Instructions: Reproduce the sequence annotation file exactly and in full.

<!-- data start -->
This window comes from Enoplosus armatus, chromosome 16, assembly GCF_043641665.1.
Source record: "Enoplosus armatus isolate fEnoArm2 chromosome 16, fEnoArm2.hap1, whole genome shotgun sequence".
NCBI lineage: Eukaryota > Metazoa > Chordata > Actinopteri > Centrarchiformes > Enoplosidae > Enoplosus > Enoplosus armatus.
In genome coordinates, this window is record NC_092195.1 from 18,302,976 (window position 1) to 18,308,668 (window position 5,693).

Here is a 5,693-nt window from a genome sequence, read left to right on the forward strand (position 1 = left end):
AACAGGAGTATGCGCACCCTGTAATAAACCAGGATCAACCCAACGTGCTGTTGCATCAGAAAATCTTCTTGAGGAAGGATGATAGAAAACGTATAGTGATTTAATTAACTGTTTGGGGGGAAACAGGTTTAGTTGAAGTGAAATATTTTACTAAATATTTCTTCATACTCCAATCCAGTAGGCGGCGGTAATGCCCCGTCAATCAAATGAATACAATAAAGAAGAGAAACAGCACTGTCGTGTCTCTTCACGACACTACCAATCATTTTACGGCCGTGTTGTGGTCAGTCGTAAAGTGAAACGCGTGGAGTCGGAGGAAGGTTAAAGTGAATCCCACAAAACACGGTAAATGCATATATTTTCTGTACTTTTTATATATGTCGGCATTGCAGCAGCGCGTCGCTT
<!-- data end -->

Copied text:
This window comes from Enoplosus armatus, chromosome 16, assembly GCF_043641665.1.
Source record: "Enoplosus armatus isolate fEnoArm2 chromosome 16, fEnoArm2.hap1, whole genome shotgun sequence".
NCBI lineage: Eukaryota > Metazoa > Chordata > Actinopteri > Centrarchiformes > Enoplosidae > Enoplosus > Enoplosus armatus.
In genome coordinates, this window is record NC_092195.1 from 18,302,976 (window position 1) to 18,308,668 (window position 5,693).

Here is a 5,693-nt window from a genome sequence, read left to right on the forward strand (position 1 = left end):
AACAGGAGTATGCGCACCCTGTAATAAACCAGGATCAACCCAACGTGCTGTTGCATCAGAAAATCTTCTTGAGGAAGGATGATAGAAAACGTATAGTGATTTAATTAACTGTTTGGGGGGAAACAGGTTTAGTTGAAGTGAAATATTTTACTAAATATTTCTTCATACTCCAATCCAGTAGGCGGCGGTAATGCCCCGTCAATCAAATGAATACAATAAAGAAGAGAAACAGCACTGTCGTGTCTCTTCACGACACTACCAATCATTTTACGGCCGTGTTGTGGTCAGTCGTAAAGTGAAACGCGTGGAGTCGGAGGAAGGTTAAAGTGAATCCCACAAAACACGGTAAATGCATATATTTTCTGTACTTTTTATATATGTCGGCATTGCAGCAGCGCGTCGCTT